NB: This class will be taught in person at HVWC in the Philipse Manor Train Station in Sleepy Hollow, NY. It is capped at 10 students. All must show proof of vaccination before attending the class. Please read our course policies page before registering for any class.
How do we write poems based on our memories if memory itself is so malleable and unreliable? Is it okay to change the details or combine memories? How can we use our memories to enhance our work? In this class we’ll talk about the different ways we remember according to our senses (visually, emotionally, etc) and read poems from a selection of contemporary poets that play with memory as a sometimes problematic road to the truth. Ahead of the class, please think about memories that can serve as a springboard for your poems: not just actions and landscapes, but specific impressions of sights, sounds, or words. At the end of the class, participants will have new drafts for poems, ideas for future work, and tips for revision grounded in both memory and truth.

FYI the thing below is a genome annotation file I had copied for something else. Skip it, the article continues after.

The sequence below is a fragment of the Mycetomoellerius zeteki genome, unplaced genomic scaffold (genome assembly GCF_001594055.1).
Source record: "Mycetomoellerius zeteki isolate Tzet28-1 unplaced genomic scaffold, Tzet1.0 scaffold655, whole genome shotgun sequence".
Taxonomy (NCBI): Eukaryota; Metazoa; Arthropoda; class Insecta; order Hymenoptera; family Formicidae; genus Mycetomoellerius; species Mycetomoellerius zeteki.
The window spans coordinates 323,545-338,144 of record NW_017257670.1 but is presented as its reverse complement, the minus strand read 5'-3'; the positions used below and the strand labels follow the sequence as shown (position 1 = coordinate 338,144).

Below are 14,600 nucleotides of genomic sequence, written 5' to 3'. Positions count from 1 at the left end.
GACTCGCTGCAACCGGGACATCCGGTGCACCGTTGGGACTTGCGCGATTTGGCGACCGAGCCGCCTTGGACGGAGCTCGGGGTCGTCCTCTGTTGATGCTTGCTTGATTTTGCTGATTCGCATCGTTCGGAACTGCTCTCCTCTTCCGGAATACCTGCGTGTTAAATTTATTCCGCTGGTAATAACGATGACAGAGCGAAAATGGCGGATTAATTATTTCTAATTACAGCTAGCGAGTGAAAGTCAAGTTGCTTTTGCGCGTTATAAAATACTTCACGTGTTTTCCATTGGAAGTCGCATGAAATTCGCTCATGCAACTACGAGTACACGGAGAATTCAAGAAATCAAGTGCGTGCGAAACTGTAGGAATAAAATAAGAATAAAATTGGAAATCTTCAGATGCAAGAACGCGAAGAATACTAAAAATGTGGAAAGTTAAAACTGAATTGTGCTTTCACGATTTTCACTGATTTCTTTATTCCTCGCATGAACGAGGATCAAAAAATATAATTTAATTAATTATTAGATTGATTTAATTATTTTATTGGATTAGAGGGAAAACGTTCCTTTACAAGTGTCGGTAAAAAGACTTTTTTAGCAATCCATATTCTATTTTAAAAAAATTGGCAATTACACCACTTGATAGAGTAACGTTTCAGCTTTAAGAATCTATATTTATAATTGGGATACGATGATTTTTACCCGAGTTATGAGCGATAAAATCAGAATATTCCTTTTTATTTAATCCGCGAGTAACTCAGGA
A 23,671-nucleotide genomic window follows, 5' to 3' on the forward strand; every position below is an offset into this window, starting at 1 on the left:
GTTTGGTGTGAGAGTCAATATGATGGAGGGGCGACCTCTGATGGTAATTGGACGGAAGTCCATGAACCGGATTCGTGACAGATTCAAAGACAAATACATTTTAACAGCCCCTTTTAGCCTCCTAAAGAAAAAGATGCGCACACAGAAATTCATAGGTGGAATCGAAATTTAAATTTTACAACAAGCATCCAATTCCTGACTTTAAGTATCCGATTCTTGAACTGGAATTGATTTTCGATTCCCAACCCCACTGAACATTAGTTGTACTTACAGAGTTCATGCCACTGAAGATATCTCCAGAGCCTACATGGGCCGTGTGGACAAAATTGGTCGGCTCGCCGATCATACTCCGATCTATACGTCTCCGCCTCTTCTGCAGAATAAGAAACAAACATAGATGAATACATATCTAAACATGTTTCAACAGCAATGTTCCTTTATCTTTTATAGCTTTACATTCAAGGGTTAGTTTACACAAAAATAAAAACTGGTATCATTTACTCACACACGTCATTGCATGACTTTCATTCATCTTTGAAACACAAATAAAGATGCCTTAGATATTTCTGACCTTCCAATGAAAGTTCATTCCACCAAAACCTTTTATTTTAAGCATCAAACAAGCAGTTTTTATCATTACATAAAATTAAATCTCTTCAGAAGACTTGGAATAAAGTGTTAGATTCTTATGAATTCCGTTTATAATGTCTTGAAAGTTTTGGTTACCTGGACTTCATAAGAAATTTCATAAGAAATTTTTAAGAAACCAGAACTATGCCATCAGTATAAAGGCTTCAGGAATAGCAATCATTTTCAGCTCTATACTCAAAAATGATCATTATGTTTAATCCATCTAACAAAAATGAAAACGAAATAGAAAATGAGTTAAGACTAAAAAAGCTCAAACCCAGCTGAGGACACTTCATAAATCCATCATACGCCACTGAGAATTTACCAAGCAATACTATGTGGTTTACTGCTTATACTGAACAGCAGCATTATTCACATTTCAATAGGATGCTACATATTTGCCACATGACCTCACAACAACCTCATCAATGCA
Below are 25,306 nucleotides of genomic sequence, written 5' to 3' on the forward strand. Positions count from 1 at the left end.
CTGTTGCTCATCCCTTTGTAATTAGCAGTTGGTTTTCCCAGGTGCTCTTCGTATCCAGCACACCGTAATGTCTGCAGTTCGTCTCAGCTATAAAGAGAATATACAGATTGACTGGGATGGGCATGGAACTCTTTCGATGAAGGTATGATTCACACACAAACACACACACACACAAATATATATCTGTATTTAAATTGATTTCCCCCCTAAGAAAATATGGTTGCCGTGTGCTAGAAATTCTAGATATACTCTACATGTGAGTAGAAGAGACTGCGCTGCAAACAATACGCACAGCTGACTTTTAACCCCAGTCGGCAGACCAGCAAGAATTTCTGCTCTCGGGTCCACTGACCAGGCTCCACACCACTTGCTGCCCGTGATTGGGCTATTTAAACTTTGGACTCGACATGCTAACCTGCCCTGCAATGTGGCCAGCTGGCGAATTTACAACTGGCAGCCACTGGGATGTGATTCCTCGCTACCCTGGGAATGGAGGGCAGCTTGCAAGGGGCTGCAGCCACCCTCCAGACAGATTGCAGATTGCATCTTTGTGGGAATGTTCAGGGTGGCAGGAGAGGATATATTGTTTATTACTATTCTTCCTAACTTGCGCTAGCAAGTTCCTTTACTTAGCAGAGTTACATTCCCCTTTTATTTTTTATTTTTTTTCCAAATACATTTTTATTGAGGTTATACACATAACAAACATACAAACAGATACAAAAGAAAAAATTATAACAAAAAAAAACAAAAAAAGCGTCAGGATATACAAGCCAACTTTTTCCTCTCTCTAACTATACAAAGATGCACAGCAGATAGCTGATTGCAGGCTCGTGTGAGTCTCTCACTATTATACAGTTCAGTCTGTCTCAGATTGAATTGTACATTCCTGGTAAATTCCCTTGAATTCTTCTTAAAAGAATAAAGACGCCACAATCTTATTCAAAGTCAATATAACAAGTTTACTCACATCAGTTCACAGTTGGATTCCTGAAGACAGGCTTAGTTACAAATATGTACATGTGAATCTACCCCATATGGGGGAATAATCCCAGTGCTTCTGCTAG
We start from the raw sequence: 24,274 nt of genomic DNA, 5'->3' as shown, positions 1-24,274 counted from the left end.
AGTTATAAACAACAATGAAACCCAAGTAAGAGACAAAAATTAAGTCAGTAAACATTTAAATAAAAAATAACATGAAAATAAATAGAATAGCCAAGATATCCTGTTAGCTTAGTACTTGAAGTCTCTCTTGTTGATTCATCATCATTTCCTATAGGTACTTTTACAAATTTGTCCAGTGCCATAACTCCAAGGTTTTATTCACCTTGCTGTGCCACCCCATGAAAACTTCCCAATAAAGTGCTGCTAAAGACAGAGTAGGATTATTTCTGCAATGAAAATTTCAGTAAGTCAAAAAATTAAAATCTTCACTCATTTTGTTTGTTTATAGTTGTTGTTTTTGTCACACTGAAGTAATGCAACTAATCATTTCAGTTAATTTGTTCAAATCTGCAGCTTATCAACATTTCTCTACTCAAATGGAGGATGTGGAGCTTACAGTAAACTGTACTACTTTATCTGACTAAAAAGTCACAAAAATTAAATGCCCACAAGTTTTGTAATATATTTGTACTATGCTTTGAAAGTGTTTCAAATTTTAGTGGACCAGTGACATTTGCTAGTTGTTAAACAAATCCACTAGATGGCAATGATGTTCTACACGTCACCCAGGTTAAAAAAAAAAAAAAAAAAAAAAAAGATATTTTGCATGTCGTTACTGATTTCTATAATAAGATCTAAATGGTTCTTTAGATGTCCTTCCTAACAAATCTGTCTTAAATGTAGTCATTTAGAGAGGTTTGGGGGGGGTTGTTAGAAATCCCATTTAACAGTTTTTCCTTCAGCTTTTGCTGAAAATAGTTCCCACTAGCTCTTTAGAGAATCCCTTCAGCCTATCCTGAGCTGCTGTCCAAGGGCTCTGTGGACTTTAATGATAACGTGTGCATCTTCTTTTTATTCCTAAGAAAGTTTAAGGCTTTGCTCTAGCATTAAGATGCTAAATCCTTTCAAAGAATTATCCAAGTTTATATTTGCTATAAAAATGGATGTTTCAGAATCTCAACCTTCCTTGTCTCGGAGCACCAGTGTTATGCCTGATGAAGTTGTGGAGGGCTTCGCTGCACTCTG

Lynn Melnick is the author of the poetry collections Refusenik (2022), Landscape with Sex and Violence (2017), and If I Should Say I Have Hope (2012), all with YesYes Books, and the coeditor of Please Excuse This Poem: 100 Poets for the Next Generation (Viking, 2015). I’ve Had to Think Up a Way to Survive: On Trauma, Persistence, and Dolly Parton is forthcoming from University of Texas Press in 2022.
Photo Credit; Ada Donnelly